delivered the opinion of the court:
The appellants, Champion E. Jackson, John Mentzer, Harvey Mentzer and Frank Mentzer, four heirs-at-law of Harriet A. Shoemaker, deceased, filed their bill in the circuit court of Macon county against the appellees, Sadie Poulson and Charles O. Mentzer, (the remaining heirs-at-law,) Ella Knapp-, Mary E. Knapp (now Mary E. Wise) and Merville Knapp, devisees under the will of Harriet A. Shoemaker, and J. C. Terry, executor and trustee, alleging that Harriet A. Shoemaker died intestate as to eighty acres of land described in the fourth clause of her will and the same had descended to her heirs-at-law, and praying for partition. Sadie Poulson and Charles O. Mentzer entered their appearance and the other defendants answered, Merville Knapp answering by his guardian ad litem. The cause was referred to the master in chancery to take and report the evidence, and all the parties, including Charles O. Ment*215zer and Sadie Poulson, having entered into a stipulation of facts, the master returned the stipulation as the evidence and the chancellor dismissed the bill for want of equity.
The will of Harriet A. Shoemaker, after providing for the payment of debts and funeral expenses, is as follows:
"Second—After the payment of such funeral expenses and debts, I give, devise and bequeath to Merville Knapp, of Blue Mound, Illinois, forty acres of land in Christian county, described as follows: The southeast quarter (%) of the southeast quarter (%) of section twenty-five (25), township fifteen (15), north, range one (1), west of the third P. M.
“Three—Subject to the payment of my debts and funeral expenses, I give and devise and bequeath to Mary E. Knapp, of Blue Mound, Illinois, all of my personal property wheresoever situated, consisting of cash, notes and all other paper representing cash. I'also give, devise and bequeath to the said Mary E. Knapp the home place, where I now reside, in Blue Mound, Illinois, with the furniture in it, with the exception of such furniture as my son Frank Shoemaker shall select for his room, of which mention is made in item 7 of this will.
“Four—I give, devise and bequeath to J. C. Terry, trustee, eighty acres of land, described as follows: The north half of the southeast quarter (%) of section six (6), township fourteen (14), north, range one (1), east of the third P. M., in trust for the uses and purposes following:
“First, to keep the said land leased and collect the rents and profits and pay all taxes and assessments that shall be levied on the said real estate.
“Second, after deducting taxes, insurance and a reasonable compensation for his services, not exceeding four per cent, out of the said rents and profits derived from the said real estate, he shall pay to the said Frank Shoemaker twenty dollars ($20) per month on the first of each month after sufficient funds comes to his hands, so long as the said *216Frank Shoemaker shall live. After making payment above mentioned, he, the said trustee, shall pay to the said Ella Knapp the remainder of the rents and profits derived from the said real estate, provided the said Ella Knapp shall furnish a home for my son, the said Frank Shoemaker, and give him room and board.
“Five—Upon the decease of my son, the said Frank Shoemaker, it is my will that the said trustee, J. C. Terry, shall make a deed to the eighty (80) acres described in item 4 of this will to the said Ella Knapp, provided she has furnished room and board as above mentioned, and upon the further express provision that she' furnishes a decent Christian burial'for the said Frank Shoemaker.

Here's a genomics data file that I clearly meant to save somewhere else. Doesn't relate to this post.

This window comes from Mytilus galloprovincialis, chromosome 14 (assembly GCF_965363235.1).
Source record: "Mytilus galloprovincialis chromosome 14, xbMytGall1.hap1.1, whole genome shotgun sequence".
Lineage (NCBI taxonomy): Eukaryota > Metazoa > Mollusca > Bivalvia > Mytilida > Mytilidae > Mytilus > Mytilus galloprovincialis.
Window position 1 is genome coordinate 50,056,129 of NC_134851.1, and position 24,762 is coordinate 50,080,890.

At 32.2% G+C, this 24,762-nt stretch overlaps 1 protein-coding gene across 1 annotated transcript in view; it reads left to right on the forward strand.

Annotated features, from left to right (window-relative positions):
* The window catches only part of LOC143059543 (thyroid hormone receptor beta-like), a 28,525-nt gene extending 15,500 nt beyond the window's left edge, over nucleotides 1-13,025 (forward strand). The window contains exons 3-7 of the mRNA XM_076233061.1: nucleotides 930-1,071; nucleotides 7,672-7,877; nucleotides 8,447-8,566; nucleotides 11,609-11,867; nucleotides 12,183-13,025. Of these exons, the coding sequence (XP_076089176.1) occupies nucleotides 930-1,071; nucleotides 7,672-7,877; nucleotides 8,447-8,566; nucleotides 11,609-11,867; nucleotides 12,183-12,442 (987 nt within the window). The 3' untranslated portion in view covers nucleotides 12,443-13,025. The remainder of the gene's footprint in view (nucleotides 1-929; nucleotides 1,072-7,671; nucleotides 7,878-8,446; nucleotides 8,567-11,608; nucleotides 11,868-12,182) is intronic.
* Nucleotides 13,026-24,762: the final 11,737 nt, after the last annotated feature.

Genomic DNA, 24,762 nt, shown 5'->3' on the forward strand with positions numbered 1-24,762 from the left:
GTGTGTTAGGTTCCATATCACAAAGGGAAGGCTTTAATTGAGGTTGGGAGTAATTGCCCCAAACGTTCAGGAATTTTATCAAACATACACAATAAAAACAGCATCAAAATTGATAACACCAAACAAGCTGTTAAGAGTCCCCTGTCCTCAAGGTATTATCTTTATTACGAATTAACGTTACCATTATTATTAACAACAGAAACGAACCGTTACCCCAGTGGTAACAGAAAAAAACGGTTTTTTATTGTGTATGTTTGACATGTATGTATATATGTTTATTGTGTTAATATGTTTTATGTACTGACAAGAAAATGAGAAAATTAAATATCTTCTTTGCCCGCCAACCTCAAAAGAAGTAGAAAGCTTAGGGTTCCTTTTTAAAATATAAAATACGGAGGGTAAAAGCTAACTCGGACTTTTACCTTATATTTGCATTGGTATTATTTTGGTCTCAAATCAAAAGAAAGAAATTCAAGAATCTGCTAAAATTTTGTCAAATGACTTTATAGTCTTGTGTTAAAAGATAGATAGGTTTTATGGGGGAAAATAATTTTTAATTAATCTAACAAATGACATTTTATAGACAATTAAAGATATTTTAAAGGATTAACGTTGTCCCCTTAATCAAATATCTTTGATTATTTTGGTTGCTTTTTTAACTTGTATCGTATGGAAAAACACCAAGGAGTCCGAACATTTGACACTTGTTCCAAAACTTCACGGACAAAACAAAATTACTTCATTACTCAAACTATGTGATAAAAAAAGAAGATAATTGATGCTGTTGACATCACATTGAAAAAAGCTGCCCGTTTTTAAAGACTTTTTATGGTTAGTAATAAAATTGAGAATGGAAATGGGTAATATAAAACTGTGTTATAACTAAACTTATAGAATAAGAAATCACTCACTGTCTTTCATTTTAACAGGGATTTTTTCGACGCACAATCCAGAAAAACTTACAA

“Six—In case the said Ella Knapp should die before my son, the said Frank Shoemaker, then in that'event the said trustee, J. C. Terry, shall make a deed for the eighty (80) acres described in item four- (4) of this will to Merville Knapp and Mary E. Knapp, jointly. If one of the last mentioned persons be not living at the decease of the said Frank Shoemaker, then the said trustee shall make a deed of the said real estate to the survivor of them.
“Seven—I give, devise and bequeath to my son, the said Frank Shoemaker, such furniture as shall comfortably furnish one room in the home to be provided by the said Ella Knapp for him.
“Lastly—I make, constitute and appoint J. C. Terry, of Blue Mound, Illinois, to be executor of this my last will and testament, hereby revoking all former wills by me made.”
The facts as stipulated are as follows: Harriet A. Shoemaker was the wife of Jonas Shoemaker, and they came to Blue Mound, in Macon county, from Ohio in 1870. She executed her will on January 15^ 1914, and died on April 18, 1915, leaving Champion E. Jackson, son of a deceased sister, and John Mentzer, Harvey Mentzer, Frank Mentzer, Charles O. Mentzer and Sadie Poulson, children of a deceased brother, as her heirs-at-law, all of whom *217reside in Ohio. The only child of. Harriet A. Shoemaker _ was Frank Shoemaker, who was feeble-minded and never married and who died in April, 1914, shortly after the will was made, at the age of fifty-two years and before the death of his mother. He lived with his mother at all times up to the time of his death, and his expenses, room and board were provided and paid for by her and she furnished him with a decent Christian burial and the expenses thereof were paid by her. The testatrix and her husband took and raised Francis Knapp, and he lived with them until his marriage but was never legally adopted. He married Ella Knapp and died seven years before the death of the testatrix and left surviving his widow, Ella Knapp, and his children, Mary E. Knapp and Merville Knapp, devisees under the will. Ella Knapp and her two children resided in the immediate neighborhood of the testatrix until her death, and the eighty acres of land was reasonably worth $225 per acre when the will was made and is now worth considerably more. In consequence of the death of Frank Shoemaker the executor and trustee never paid anything to him as provided in the will, nor has Ella Knapp provided a home, room and board for him or. furnished him with a decent Christian burial, but has always been ready, able and willing to provide the same and has not done so only because his death rendered it impossible.